Health & Family


Adoption is a boon to the community as well as to the families it brings together. While the majority of adoptions are by stepparents, the adoption of children from foster homes is especially important to the state. Children in foster care often have difficult lives, and the longer they wait for adoption, the higher the possibility of future problems. The state continues to work to improve the rate of adoption through outreach programs and family incentives.

Why is This Important?

The purpose of adoption is to place children who have permanently and legally separated from their birth parents with a new family. It is a social and legal process that gives new parent(s) the same rights and obligations as biological parents. Although there are many types of adoption -- public agency placements, private adoptions, kinship adoptions and stepparent adoptions -- one of the most pressing issues facing states today is adoption of children in foster care. Turbulence and uncertainty during childhood resulting from an extended stay in foster care can have lasting consequences.

How is Virginia Doing?

Public Adoptions in Virginia. See text for explanation. Children Adopted Out of Those Waiting in Foster Care. See text for explanation.

According to the Virginia Department of Social Services, in 2004 approximately 39 percent of adoptions were by stepparent adoptions, 20 percent were through public agency adoptions and 17 percent were parental placements adoptions. Both the number of adoptions involving the Department of Social Services and the percentage of adoptions from foster care have increased since 1999. According to U.S. Health and Human Services statistics, the rate of adoptions from foster care increased from 15 percent to 31 percent between 1999 and 2003, while the number of public adoptions increased from 320 to 525 between 1995 and 2004. This increase has occurred during a period when the total number of children in foster care has remained relatively constant (see Foster Care Indicator).

What Influences Adoption Rates?

A supply of parents who are ready to adopt is a significant factor, as is the readiness of children to be adopted. Financial incentives do impact the rate of adoption from foster care by making it feasible for many families to adopt. The difficulty with finding permanent homes for children with mental disabilities or other special needs poses an additional challenge to finding permanent homes for children who are waiting for adoption.

What is the State's Role?

The Department of Social Services provides oversight and services in the following areas: agency and non-agency placement adoptions, management of a statewide adoption resource exchange, adoption assistance to parents adopting special needs children, preservation of adoption records and disclosure of information from these records, and special initiatives to achieve adoption for children in foster care.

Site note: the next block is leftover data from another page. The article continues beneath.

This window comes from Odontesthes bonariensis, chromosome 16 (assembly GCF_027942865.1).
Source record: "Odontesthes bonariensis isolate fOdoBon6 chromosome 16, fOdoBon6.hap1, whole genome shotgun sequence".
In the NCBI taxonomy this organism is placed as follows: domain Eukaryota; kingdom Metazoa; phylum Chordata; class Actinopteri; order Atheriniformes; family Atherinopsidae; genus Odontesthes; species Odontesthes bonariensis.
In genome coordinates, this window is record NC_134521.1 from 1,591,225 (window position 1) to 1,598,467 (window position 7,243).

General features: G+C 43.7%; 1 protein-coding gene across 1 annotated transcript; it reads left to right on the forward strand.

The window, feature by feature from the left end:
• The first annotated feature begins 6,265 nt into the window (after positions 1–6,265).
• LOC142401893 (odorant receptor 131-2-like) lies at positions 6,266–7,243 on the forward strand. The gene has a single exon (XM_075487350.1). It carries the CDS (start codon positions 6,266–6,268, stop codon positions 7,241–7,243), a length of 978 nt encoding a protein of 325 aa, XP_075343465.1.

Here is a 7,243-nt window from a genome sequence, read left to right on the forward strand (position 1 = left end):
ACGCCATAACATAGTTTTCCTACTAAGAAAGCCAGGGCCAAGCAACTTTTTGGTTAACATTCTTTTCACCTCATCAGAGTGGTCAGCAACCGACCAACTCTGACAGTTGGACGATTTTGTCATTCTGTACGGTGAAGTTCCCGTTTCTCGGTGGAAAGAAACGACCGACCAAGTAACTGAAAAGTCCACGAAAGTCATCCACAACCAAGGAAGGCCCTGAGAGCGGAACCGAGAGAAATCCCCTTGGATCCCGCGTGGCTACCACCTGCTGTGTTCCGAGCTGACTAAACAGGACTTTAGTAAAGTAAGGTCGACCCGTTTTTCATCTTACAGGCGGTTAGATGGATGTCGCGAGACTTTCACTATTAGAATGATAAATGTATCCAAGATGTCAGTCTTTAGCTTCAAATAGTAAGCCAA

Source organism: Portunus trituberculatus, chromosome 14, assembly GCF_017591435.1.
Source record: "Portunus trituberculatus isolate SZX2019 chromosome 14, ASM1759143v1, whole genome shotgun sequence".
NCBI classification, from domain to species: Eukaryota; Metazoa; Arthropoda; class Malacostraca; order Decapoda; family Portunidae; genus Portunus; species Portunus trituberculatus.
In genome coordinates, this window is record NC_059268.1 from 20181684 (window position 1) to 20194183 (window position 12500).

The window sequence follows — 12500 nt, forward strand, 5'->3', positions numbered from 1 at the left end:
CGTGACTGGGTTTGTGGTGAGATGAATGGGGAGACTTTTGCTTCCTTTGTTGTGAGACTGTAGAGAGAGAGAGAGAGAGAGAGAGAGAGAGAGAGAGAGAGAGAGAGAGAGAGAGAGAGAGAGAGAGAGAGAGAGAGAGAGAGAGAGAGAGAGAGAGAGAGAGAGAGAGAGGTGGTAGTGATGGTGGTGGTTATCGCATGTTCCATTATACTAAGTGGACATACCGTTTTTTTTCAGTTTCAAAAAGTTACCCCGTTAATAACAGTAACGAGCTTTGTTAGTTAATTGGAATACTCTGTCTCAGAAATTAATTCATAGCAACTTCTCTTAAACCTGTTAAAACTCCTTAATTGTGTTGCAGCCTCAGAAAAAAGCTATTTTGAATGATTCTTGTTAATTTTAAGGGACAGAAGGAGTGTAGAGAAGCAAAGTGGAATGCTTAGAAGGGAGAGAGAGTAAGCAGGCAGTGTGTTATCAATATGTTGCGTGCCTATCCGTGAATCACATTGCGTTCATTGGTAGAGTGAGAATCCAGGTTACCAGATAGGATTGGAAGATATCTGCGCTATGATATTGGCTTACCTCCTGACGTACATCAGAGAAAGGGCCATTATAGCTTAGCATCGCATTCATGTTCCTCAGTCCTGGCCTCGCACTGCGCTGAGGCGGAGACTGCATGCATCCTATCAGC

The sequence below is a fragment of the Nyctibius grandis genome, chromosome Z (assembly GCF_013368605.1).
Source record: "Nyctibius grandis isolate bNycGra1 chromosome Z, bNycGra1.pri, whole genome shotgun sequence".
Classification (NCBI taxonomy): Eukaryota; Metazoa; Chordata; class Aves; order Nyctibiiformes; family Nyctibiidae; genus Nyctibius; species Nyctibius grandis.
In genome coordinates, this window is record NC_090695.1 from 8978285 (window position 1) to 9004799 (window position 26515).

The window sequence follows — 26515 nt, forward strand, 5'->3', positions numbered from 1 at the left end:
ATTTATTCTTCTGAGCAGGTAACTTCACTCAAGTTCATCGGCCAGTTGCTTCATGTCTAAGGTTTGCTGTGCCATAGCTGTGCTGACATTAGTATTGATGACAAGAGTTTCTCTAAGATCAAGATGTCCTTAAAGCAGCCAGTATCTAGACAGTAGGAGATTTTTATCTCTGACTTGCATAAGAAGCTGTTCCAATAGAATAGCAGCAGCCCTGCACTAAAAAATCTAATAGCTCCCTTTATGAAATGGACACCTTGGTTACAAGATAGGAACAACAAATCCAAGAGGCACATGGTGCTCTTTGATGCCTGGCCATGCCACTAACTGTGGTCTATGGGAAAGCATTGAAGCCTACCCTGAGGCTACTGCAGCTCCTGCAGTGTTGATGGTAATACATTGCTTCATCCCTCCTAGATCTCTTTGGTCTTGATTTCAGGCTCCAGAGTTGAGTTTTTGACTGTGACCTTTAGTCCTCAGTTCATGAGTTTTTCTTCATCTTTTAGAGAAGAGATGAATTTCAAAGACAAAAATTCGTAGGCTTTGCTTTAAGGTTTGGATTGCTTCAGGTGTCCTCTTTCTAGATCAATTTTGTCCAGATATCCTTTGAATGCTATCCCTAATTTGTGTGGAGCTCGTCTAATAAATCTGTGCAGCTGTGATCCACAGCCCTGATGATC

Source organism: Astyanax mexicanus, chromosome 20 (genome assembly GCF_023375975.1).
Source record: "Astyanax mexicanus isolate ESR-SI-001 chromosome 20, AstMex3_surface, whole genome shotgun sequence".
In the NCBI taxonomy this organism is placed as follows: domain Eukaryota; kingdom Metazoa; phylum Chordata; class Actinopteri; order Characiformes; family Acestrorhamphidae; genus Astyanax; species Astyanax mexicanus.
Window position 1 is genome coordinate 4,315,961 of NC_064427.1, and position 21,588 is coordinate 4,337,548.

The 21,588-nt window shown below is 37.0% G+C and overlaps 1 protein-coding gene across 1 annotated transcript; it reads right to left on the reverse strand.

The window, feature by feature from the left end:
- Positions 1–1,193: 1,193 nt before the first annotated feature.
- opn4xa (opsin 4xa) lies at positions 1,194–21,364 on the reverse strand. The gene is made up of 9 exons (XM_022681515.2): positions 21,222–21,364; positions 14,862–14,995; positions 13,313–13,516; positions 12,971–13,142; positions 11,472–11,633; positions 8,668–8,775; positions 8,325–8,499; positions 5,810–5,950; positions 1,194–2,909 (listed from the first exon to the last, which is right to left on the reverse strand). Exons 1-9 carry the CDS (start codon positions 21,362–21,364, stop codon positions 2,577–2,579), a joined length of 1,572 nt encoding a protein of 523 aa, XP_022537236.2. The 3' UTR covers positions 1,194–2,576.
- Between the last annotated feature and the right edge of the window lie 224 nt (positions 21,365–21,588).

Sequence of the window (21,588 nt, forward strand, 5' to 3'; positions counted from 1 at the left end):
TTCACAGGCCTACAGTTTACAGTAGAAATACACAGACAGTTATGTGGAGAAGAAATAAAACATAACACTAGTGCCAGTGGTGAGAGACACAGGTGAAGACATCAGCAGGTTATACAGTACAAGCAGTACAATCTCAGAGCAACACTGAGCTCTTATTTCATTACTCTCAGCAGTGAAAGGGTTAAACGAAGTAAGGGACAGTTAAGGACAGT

Data Definitions and Sources

U.S. Department of Health and Human Services,


Recent State Initiatives

November is adoption month: November is designated as the month for highlighting adoption of children waiting for a permanent placement, promoting awareness about the need for adoptive families, educating the public about the adoption process, and providing national, state and local communication about Virginia's adoption program. Beginning in November 2006 and continuing into 2007, Virginia's adoption awareness theme will be "Imagine - A Family for Every Child" with emphasis on recruiting families for teens, tweens (children 9-12) and sibling groups.

As a result of legislation in 2006, Virginia is developing a Putative Father's Registry. This registry will give any man who does not have an established father-child relationship the opportunity to register if he would like to be provided with notice of legal proceedings.

Additional Information

One Church, One Child is a national minority adoption recruitment program.

The Adoption Exchange Association (AEA) connects representatives of state, regional and national adoption exchanges, placement agencies, parents, child welfare professionals, and concerned citizens across the United States. The AEA provides a forum which promotes the exchange of ideas and strategies, collaboration on issues of mutual interest, and increased effectiveness in utilizing resources to provide waiting children with permanent homes.

The Center for Adoption Support and Education (C.A.S.E.) is a non-profit organization dedicated to providing support and education to adoptees and their families.

The National Child Welfare Resource Center for Adoption (NCWRCA) offers information to aid with special needs adoption programs and resources available through the NCWRCA. Also offered are links to other helpful organizations and publications with a particular emphasis on working with special needs adoption.